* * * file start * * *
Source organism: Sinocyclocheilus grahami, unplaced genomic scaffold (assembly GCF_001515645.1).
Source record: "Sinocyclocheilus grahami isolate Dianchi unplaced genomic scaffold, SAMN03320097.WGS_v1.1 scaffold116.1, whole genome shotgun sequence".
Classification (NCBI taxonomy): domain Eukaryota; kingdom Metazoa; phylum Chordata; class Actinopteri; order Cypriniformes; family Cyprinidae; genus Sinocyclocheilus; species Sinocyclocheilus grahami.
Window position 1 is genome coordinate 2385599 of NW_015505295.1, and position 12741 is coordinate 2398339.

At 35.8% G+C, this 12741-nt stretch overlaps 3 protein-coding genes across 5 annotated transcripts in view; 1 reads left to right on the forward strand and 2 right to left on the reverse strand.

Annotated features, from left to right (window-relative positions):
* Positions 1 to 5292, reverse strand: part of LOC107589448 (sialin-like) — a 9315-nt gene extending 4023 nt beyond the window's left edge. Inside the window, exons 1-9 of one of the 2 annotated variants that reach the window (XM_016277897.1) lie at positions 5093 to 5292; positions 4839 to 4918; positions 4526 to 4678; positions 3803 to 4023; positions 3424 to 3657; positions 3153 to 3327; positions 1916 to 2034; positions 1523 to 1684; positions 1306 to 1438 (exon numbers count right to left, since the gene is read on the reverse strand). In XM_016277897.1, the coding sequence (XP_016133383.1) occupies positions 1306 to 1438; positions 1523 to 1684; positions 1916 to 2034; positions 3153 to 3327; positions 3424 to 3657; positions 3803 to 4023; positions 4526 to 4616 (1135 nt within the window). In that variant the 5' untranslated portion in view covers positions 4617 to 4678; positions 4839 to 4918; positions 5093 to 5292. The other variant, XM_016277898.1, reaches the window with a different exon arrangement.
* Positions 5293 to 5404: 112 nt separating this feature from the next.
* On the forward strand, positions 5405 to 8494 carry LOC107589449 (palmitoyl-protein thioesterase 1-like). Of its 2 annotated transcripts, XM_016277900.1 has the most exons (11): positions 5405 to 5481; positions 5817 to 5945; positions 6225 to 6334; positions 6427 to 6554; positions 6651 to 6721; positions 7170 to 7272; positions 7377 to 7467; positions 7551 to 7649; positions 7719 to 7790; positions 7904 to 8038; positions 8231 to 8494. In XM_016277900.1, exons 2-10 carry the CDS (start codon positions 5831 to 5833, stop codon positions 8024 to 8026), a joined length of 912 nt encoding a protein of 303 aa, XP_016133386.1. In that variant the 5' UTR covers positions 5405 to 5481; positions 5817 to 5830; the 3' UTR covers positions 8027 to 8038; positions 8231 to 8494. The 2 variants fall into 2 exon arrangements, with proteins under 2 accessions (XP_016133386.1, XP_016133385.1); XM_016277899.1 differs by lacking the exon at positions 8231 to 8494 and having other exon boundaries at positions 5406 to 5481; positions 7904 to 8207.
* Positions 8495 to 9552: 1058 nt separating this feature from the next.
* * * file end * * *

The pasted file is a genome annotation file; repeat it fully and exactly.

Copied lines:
Source organism: Sinocyclocheilus grahami, unplaced genomic scaffold (assembly GCF_001515645.1).
Source record: "Sinocyclocheilus grahami isolate Dianchi unplaced genomic scaffold, SAMN03320097.WGS_v1.1 scaffold116.1, whole genome shotgun sequence".
Classification (NCBI taxonomy): domain Eukaryota; kingdom Metazoa; phylum Chordata; class Actinopteri; order Cypriniformes; family Cyprinidae; genus Sinocyclocheilus; species Sinocyclocheilus grahami.
Window position 1 is genome coordinate 2385599 of NW_015505295.1, and position 12741 is coordinate 2398339.

At 35.8% G+C, this 12741-nt stretch overlaps 3 protein-coding genes across 5 annotated transcripts in view; 1 reads left to right on the forward strand and 2 right to left on the reverse strand.

Annotated features, from left to right (window-relative positions):
* Positions 1 to 5292, reverse strand: part of LOC107589448 (sialin-like) — a 9315-nt gene extending 4023 nt beyond the window's left edge. Inside the window, exons 1-9 of one of the 2 annotated variants that reach the window (XM_016277897.1) lie at positions 5093 to 5292; positions 4839 to 4918; positions 4526 to 4678; positions 3803 to 4023; positions 3424 to 3657; positions 3153 to 3327; positions 1916 to 2034; positions 1523 to 1684; positions 1306 to 1438 (exon numbers count right to left, since the gene is read on the reverse strand). In XM_016277897.1, the coding sequence (XP_016133383.1) occupies positions 1306 to 1438; positions 1523 to 1684; positions 1916 to 2034; positions 3153 to 3327; positions 3424 to 3657; positions 3803 to 4023; positions 4526 to 4616 (1135 nt within the window). In that variant the 5' untranslated portion in view covers positions 4617 to 4678; positions 4839 to 4918; positions 5093 to 5292. The other variant, XM_016277898.1, reaches the window with a different exon arrangement.
* Positions 5293 to 5404: 112 nt separating this feature from the next.
* On the forward strand, positions 5405 to 8494 carry LOC107589449 (palmitoyl-protein thioesterase 1-like). Of its 2 annotated transcripts, XM_016277900.1 has the most exons (11): positions 5405 to 5481; positions 5817 to 5945; positions 6225 to 6334; positions 6427 to 6554; positions 6651 to 6721; positions 7170 to 7272; positions 7377 to 7467; positions 7551 to 7649; positions 7719 to 7790; positions 7904 to 8038; positions 8231 to 8494. In XM_016277900.1, exons 2-10 carry the CDS (start codon positions 5831 to 5833, stop codon positions 8024 to 8026), a joined length of 912 nt encoding a protein of 303 aa, XP_016133386.1. In that variant the 5' UTR covers positions 5405 to 5481; positions 5817 to 5830; the 3' UTR covers positions 8027 to 8038; positions 8231 to 8494. The 2 variants fall into 2 exon arrangements, with proteins under 2 accessions (XP_016133386.1, XP_016133385.1); XM_016277899.1 differs by lacking the exon at positions 8231 to 8494 and having other exon boundaries at positions 5406 to 5481; positions 7904 to 8207.
* Positions 8495 to 9552: 1058 nt separating this feature from the next.